27-year-old grandmother

Elaine Watkins —  June 9, 2014

By: Jessie Emelander, Development Director for Read Asia

I was recently interviewing some women who were enrolled in the Adult Literacy Program. They came with incredible stories and shattered lives. Some of the stories were hard to believe.

I needed to understand where these women came from, so I asked if I could visit one of their neighborhoods. And I mean that loosely—because when I did, it was more like a city than a neighborhood, with one and a half million people living in one square mile. We drove down a few streets that were barely wide enough for the van to fit through, and stopped next to a small fruit stand.

So now I’m out of the car, standing next to a wall, and suddenly the wall moves. The wall is a door—a door to a shed, that could be a house, but it could just be a shed.

This girl is standing in the entrance, waving me in. I don’t know who she is, but my mother obviously didn’t teach me better, so I follow the stranger.

We walk into the front room of her house, which appears to be a kitchen because there are a few pots hanging on the wall. And now I’m curious. Who is this girl?

Her name is Lakshmi and she proudly tells me she’s a wife, and a mother of three. But Lakshmi… she’s beautiful and doesn’t look nearly old enough to have one child, let alone several.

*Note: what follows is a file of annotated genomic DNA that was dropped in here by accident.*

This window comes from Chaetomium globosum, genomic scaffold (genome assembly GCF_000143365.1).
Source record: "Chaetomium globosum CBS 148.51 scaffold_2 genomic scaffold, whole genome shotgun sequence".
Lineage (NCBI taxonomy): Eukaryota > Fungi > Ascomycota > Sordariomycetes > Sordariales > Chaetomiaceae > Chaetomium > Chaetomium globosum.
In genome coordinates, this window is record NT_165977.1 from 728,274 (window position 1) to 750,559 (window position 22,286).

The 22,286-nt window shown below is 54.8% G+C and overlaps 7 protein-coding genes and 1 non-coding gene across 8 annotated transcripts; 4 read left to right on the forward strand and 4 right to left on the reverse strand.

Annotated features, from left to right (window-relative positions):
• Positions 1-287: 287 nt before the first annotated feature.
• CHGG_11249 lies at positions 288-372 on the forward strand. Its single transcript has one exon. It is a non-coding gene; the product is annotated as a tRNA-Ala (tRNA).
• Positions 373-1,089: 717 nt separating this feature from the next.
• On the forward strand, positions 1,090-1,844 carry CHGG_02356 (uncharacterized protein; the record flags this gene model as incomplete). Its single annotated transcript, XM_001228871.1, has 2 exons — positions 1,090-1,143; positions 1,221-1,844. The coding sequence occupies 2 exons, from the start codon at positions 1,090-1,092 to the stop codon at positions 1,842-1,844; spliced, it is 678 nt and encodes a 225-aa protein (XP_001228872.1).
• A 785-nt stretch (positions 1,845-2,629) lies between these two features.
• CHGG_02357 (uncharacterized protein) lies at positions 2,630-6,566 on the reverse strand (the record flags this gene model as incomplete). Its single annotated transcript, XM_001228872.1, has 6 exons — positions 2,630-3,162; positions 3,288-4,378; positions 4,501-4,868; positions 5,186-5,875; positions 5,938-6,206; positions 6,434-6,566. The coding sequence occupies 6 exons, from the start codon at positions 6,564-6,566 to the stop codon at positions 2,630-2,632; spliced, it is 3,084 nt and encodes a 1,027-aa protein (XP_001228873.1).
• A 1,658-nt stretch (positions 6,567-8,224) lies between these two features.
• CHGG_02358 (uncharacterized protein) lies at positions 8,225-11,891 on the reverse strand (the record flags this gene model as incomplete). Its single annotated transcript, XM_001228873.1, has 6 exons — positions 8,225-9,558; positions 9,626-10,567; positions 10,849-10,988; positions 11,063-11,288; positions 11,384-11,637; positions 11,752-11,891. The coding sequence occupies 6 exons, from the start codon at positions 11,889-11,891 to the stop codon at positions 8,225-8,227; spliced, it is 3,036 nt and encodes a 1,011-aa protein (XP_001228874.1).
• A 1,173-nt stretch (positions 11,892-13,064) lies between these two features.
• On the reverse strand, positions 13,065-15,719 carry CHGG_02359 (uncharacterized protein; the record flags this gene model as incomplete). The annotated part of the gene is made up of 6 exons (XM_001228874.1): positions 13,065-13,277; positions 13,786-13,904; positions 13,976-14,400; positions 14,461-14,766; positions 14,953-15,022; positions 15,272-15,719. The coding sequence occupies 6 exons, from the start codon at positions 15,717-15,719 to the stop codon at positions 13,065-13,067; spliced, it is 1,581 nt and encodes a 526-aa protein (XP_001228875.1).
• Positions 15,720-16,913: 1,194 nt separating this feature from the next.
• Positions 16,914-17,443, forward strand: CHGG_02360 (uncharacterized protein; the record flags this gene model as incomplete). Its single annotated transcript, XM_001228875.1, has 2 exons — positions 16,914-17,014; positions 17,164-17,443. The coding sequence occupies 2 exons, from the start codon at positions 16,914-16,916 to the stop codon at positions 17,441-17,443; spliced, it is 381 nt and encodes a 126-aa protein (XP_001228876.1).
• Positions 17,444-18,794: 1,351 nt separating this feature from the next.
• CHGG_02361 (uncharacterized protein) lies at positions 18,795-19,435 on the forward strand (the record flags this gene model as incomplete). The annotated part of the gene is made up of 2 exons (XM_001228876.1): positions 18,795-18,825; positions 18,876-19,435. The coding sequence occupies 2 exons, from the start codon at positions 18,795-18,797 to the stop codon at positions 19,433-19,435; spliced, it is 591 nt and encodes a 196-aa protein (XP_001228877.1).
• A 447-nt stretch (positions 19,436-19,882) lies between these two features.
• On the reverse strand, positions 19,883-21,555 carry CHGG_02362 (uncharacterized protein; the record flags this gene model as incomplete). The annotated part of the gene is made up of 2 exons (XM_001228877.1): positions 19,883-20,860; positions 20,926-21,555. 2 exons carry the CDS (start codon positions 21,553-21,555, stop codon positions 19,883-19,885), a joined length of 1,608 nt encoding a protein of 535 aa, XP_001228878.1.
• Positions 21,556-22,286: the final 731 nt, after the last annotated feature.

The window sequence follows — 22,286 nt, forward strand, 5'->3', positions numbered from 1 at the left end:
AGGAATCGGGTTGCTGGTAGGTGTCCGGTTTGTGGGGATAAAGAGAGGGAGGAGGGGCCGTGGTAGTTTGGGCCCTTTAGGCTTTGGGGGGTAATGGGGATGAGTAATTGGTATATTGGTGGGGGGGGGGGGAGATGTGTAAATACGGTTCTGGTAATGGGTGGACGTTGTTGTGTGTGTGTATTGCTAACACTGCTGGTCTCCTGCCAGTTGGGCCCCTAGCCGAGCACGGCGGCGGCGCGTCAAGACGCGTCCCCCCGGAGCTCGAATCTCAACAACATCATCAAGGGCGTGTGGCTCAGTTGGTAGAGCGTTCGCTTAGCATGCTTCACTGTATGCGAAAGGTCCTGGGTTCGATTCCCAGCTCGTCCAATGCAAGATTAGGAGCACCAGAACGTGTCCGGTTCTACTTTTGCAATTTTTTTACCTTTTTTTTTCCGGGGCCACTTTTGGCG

She tells me she was married when she was 6 years-old, and now she’s 27.
And my thoughts race…

Oh gosh, you’re so young.
OH GOSH, you’ve been married for 21 years.
“How old are you’re children?”
2… 10… and 15?
27 minus 15 is… 12
No wait, that can’t be right.
27 minus 15… ah, still 12
Married at 6, first child at 12
Your first daughter is old enough to have a child, too.
You could be a grandmother at 27.

As I suspected, Lakshmi has never stepped foot in a classroom. She hasn’t seen her parents since she was 6, because now she ‘belongs’ to her husband and his family. And not having any livelihood skills, she’s totally dependent on them.

Awkwardly out of questions, I ask her what this room is that we’re standing in (expecting her to say “the kitchen”). She tilts her head, totally confused. I ask again. No answer. Confused look. I decide not to ask a third time and just inquire about seeing the rest of the house.

“This is my house”, she says.

Oh.

And she looks at me with this huge smile on her face. She’s proud. She’s proud of her home. She’s proud that they have more than 1 pot to cook their food. She’s proud that she’s married. She’s proud that she will likely be a grandmother before she turns 30.

So now I’m uncomfortable, but why? She’s happy. Why is child marriage unjust when she’s happier than most people I know?

I think it feels unjust and uncomfortable, not because she married young, but because she had no choice in the matter. No one ever asked her if that was what she wanted. She didn’t wake up in her 6-year-old bed, in her 6-year-old body, and decide to get married that day. She didn’t decide to leave her entire family and relinquish control of her life tomorrow, and next week, and every day after that.

So what does the Read Asia’s literacy class mean to the women we interviewed? It means they have a choice in the matter now. They can empower their sons and daughters with that same choice—to decide for themselves what their life will look like tomorrow, and next week, and every day after that.

Some parts of the  Adult Literacy curriculum that I’ve always loved are things like how to avoid child labor and child marriage, and the educating parents on the power of education, especially for the next generation. And now I know why.

It’s the power of choice.